Google Faces Renewed Focus by EU in Antitrust Case

 
 
By Todd R. Weiss  |  Posted 2014-07-26 Email Print this article Print
 
 
 
 
 
 
 
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Google could need to agree to additional conditions as part of a proposed antitrust settlement agreement in the EU that has been on the table for five months.

For five months, a proposed antitrust settlement deal between Google and European Union regulators has been on the table, but critics have continued to argue that it is not tough enough on Google. Now EU officials may be moving to ask more of Google to settle the case in response to such criticisms.

The potential call for additional settlement conditions from Google was reported July 23 in a story by Bloomberg, which said that the search giant "may need to make extra concessions to European Union regulators to rescue an antitrust settlement that faces opposition from technology companies and politicians, a person familiar with the case said."

One of the additional conditions from the EU could be that Google would have to change "how data from competing services are displayed along with search results, said the person who asked not to be identified because the decision isn't final," the report said. "Other modifications may include addressing how YouTube content is presented in reply to search requests and changes to a paid auction for rivals to bid on search links, the person said."

The still-pending settlement between Google and the EU was announced in February 2014 to resolve an antitrust case that has lingered since November 2010 in Europe, where Google competitors had alleged that Google's search processes unfairly promoted Google's advertisers at the expense of competitors. The proposed settlement, which still faces formal final approval by the EU and its regulatory arm, the European Commission (EC), includes concessions from Google on how it will display competitors' links through the Google search engine. The EU probe had been sought by Google competitors, including Microsoft, Expedia and British search services company Foundem. The pending agreement calls for Google to change its display practices, but not have to pay a fine that could have amounted to as much as $5 billion.

Earlier in July, online restaurant and business review service Yelp joined the list of settlement critics and entered its own objections to the settlement proposal as it stands, according to a recent eWEEK report. A Yelp spokesman previously declined to comment on the company's recent objections to the proposed settlement.

The growing body of critics of the proposed settlement continues to be unhappy with the proposal, arguing that they are not being given the chance to give input on the deal. Under the terms of the apparent settlement with the EU, Google will more clearly identify its own paid ad content from its own customers when displaying search content to users and will display them with unique identifications and separate placement to make their presence clearer to users.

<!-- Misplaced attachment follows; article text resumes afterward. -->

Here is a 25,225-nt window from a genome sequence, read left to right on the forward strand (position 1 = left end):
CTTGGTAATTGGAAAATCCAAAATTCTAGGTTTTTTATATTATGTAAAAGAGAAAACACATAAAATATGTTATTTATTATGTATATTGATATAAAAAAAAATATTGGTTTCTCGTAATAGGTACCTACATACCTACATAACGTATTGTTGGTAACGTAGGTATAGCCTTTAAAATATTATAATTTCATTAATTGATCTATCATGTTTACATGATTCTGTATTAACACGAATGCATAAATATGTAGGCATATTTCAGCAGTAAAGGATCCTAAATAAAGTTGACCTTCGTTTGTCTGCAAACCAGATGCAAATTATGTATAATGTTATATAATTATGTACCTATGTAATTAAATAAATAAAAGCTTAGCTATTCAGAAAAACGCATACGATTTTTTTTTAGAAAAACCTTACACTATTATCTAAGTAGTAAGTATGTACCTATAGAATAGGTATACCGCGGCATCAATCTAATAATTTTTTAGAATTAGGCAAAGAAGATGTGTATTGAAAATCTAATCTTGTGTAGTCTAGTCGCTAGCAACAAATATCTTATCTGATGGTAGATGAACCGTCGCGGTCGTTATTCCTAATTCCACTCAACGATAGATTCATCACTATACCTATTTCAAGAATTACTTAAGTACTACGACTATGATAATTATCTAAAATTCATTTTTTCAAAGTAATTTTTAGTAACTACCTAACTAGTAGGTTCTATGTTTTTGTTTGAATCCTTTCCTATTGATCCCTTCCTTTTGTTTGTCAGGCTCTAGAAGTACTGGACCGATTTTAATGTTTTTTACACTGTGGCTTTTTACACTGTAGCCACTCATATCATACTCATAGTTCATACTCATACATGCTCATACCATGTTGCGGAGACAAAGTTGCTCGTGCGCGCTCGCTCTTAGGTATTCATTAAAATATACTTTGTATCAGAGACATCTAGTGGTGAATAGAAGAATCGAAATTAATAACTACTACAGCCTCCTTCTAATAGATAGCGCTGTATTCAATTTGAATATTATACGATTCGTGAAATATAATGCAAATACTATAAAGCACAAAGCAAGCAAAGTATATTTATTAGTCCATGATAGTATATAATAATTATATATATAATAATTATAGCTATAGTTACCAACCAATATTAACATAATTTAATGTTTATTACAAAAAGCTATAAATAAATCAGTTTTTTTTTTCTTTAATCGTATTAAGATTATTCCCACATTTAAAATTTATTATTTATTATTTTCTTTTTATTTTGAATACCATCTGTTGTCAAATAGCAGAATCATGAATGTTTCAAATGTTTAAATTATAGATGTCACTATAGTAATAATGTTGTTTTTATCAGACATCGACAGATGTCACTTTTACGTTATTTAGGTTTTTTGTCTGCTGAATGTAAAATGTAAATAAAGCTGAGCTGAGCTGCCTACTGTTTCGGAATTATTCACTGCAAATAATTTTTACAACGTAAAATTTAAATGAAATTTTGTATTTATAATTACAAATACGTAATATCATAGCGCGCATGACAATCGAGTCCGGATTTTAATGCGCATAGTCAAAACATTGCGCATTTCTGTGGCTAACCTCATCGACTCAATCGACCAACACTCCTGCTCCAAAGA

The settlement dance between the EU and Google in that case has been ongoing since at least early 2013, when it appeared that the two sides were close to a tentative deal. Similar rumors about settlements also surfaced in November 2013, but competitors, including Microsoft, Expedia and Foundem, often criticized the proposals that arose in the past, arguing that they still didn't go far enough to level the playing field for rivals.

In October 2013, after Google had submitted an earlier settlement offer, the EU asked Google rivals for their opinions on the offer from Google. Those rivals loudly criticized the company's proposals at the time. In September 2013, Google had submitted a fresh batch of concession proposals to the EU, but they failed to address the key concerns of the EU and the complainants in the case.

Google has been under investigation in Europe since 2010 regarding its search engine, which holds more than 60 percent of the search market, with Microsoft's Bing being a distant second. Competitors have claimed that Google works its search algorithms to favor its own products and results over those of others, giving it an unfair advantage in search and Web advertising.

In June, Google also became the focus of a new antitrust complaint filed by Portugal-based app store vendor Aptoide. The complaint comes on the heels of other existing antitrust matters plaguing the search giant in Europe. Aptoide argues in that case that Google's actions target independent app stores in an effort to make them less competitive.

In March, it was announced that Google is facing antitrust fines of $5 billion in India, where the company has been the subject of an antitrust investigation for some two years. The probe is being conducted by the Competition Commission of India (CCI), a government watchdog agency that monitors business practices to ensure fair competition.

 
 
 
 
 
 
 
 
 
 
 
 
 

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